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Most people find saying goodbye very difficult, and we learn to cope in different ways, writes Maša Karleuša Valkanou, a systemic family psychotherapist with the Thrive Wellbeing Centre.

However, once we become parents, we might experience the fear of separation as we again relive the symbiotic bond specific to the infant-parent relationship. Although separation anxiety in children between nine months and four years old is expectable, parents’ unresolved separation struggles can complicate a child’s developmental stage. This can lead to serious separation anxiety issues that could take a less favourable path in a child’s psychological development. 

Most parents, especially mothers, will find it difficult to leave their babies for more than a few hours. Behind this feeling is a biological function, as babies are not meant to be left without their primary caregiver. Human offspring cannot survive on its own, and the biology of the parent-infant relationship is in tune to increase the chances of infant survival. In the first year of babies’ lives, the primal caregiver, usually the mother, and the baby are connected to symbiotic systems with shared functions. 

Why do healthy children feel separation anxiety? 

Anxiety is a natural response to separation from the parent and is a function of age. Human offspring is not different from other species; primates and birds especially. The child will be attached to an adult and to only one favourite adult that cannot be replaced.

What does separation anxiety look like? 

A psychologically healthy child (one to four years old) that has a good relationship with their parent will commonly show a predictable sequence of behaviour when their parent is waving goodbye (going to work, getting them to the day care, etc.). This sequence has three phases – protest, despair, and detachment.

Separation anxiety phase 1

In the protest phase, the child will cry loudly, ask for their parent, throw themselves around, show anger and rejection of other people, or cling desperately to the person who is present. In this phase, the child expects the parent to return (last from a few hours to a week or more).

Separation anxiety phase 2

In prolonged separation (more than a week approximately), the next phase is despair; the child is hopeless, physically inactive, may cry monotonously, be withdrawn, and in a state of deep mourning.

Separation anxiety phase 3

The third phase is detachment, which looks like a child has recovered, accepts other people’s care, food, toys, and interaction, and may even smile and be sociable. If in this phase, when the parent returns, the child will often ignore her at the beginning and not act as loving and warm as usual. If the separation continues, the small child may suffer irreversible damage, becoming just superficially attached to adults that surround them, and human contact will lose significance.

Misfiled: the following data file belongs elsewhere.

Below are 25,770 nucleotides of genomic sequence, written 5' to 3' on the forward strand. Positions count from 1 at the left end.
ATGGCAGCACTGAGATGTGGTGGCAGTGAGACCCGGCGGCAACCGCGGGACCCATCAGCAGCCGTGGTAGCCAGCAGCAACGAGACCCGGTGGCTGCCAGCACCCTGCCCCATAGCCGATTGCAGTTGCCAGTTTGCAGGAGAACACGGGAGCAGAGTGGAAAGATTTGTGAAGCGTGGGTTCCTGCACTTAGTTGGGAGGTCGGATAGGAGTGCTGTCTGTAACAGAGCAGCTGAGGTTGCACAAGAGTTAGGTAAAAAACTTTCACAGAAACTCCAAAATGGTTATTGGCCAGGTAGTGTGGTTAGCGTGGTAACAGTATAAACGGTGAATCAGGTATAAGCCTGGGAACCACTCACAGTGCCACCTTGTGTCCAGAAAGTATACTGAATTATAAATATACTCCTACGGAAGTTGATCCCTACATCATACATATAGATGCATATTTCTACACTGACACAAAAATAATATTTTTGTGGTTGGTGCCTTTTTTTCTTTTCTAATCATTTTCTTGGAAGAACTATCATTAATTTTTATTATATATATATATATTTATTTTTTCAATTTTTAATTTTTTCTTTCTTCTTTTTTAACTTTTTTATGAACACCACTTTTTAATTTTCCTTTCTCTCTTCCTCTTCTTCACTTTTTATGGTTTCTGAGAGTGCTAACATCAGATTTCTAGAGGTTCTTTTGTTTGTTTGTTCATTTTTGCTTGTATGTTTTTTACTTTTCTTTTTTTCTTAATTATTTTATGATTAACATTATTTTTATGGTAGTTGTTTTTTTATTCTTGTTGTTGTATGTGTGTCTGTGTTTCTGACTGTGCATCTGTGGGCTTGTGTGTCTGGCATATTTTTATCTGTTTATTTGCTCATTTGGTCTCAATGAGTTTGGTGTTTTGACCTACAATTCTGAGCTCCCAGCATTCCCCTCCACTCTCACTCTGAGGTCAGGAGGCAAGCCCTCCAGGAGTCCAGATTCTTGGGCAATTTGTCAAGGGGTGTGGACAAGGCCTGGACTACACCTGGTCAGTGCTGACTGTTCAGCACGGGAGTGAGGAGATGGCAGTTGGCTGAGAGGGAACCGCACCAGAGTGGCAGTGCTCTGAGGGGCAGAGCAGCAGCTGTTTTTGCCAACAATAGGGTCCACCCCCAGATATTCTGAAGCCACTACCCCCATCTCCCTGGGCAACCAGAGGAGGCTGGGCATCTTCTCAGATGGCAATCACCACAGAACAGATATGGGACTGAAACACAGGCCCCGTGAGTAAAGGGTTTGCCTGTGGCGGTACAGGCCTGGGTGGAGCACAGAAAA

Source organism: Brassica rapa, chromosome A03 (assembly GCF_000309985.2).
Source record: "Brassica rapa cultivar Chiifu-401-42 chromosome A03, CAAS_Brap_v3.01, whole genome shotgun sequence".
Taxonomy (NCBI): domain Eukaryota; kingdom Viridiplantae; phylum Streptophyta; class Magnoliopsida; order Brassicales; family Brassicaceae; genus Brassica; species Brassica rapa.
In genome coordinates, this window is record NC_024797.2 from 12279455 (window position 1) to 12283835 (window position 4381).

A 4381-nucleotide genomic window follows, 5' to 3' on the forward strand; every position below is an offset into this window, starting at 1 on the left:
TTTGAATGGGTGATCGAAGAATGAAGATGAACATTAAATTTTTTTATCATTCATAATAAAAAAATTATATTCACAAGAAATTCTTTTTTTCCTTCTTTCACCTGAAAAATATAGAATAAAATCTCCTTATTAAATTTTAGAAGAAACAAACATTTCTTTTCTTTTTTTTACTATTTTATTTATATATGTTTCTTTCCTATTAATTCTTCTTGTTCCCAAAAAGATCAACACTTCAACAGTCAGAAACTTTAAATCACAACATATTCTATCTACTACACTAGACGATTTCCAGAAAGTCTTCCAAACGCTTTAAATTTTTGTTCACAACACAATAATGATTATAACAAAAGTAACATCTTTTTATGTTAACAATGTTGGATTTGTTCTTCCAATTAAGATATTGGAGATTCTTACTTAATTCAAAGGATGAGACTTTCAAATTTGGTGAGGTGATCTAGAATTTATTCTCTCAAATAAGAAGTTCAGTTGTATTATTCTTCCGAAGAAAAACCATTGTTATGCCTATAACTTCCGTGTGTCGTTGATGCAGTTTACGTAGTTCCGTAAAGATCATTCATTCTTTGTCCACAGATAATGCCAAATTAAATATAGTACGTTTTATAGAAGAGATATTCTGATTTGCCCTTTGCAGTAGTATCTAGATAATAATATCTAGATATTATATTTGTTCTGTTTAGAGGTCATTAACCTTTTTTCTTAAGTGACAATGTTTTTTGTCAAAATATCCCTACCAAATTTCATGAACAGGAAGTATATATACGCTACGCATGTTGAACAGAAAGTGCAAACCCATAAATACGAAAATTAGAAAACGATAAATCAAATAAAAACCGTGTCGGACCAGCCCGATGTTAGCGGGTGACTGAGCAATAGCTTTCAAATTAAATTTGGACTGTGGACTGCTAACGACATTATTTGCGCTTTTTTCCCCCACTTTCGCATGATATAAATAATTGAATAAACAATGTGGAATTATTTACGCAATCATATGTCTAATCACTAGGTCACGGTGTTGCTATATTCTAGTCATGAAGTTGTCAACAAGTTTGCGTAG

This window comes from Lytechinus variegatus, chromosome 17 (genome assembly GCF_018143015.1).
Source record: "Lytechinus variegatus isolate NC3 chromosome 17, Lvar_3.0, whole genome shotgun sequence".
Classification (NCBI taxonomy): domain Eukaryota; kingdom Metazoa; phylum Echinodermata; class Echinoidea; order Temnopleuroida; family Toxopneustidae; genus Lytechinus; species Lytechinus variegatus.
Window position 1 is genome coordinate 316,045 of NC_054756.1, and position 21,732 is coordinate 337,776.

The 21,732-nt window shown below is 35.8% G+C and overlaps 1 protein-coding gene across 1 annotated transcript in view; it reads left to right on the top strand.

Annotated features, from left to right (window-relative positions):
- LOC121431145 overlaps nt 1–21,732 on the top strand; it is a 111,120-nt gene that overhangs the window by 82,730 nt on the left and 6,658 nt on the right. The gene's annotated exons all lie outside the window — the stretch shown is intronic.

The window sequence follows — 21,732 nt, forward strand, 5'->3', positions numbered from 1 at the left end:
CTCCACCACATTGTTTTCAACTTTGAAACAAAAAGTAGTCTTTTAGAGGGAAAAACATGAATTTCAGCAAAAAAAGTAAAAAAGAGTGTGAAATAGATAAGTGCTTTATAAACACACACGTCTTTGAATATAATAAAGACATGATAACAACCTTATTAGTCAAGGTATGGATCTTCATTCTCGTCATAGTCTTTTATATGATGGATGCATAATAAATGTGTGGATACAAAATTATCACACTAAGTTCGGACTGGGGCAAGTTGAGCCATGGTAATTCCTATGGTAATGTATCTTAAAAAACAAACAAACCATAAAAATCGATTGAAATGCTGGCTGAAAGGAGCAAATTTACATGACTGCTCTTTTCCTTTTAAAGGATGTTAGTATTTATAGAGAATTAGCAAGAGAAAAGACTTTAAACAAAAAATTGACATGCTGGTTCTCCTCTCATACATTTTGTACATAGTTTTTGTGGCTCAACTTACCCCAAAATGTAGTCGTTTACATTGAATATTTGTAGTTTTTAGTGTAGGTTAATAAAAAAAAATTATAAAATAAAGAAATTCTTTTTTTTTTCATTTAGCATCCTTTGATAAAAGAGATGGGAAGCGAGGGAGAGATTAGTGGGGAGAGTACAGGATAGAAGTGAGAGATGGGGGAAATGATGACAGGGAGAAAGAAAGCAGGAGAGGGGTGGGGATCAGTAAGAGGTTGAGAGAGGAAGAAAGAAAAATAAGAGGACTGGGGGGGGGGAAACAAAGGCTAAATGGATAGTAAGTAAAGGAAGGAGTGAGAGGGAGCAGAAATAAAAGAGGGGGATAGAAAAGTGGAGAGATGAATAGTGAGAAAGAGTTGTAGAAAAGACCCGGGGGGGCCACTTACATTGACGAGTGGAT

It is vital to understand here that too little and too much give the same result – developmental disorder. You have to imagine you are walking on a tightrope; the answer to healthy parenting is a delicate balance. An attachment disorder will be manifested in children in two ways, either through a child that is withdrawn, not communicating openly, and appearing as if he/she don’t need anything from their caregivers, or as a child who is over-emotional and showing separation anxiety. The reluctance to frustrate the child is probably the most harmful factor of the Millennials and Gen Zs’ parenting style, resulting in more developmental disorders than ever known in world history.

Maša Karleuša Valkanou, a systemic family psychotherapist with the Thrive Wellbeing Centre.

Trap number one – your child is too detached

In this case, you have to ask yourself – are you there enough for your child, whether you are emotionally available to your child, and whether you are warm enough for them to feel safe with you and to feel loved? If you think you can’t emotionally connect to your child, you need to start therapy, as emotional neglect could be detrimental to your child’s psychological development. 

Trap number two – your child is showing separation anxiety

This common mistake in new-age parenting is leading to increased developmental disorders and separation anxiety being very common. A child who has an overprotective parent, running to their every need, and never leaves them alone will suffer similarly to a neglected child. The child becomes excessively clingy, and the parent, subconsciously, communicates to the child their desire that they should not leave her. This is common in cases of so-called “school phobia”. If given too much attention, the parent prolongs the phase of dependence and promotes increased separation anxiety. 

When does separation anxiety step out of the “usual range,” and when do you need professional help? 

If you feel your child’s separation anxiety is extreme, it is best to ask for professional help. You have to be committed to the process in which treatment is given to both child and parent. Still, prevention and intervention when a child is small will prevent severe disturbances that may manifest later. If you or your child are experiencing severe sadness or anxiety and cannot cope, it is essential to reach out and get help.

Maša Karleuša Valkanou, is a systemic family psychotherapist with the Thrive Wellbeing Centre.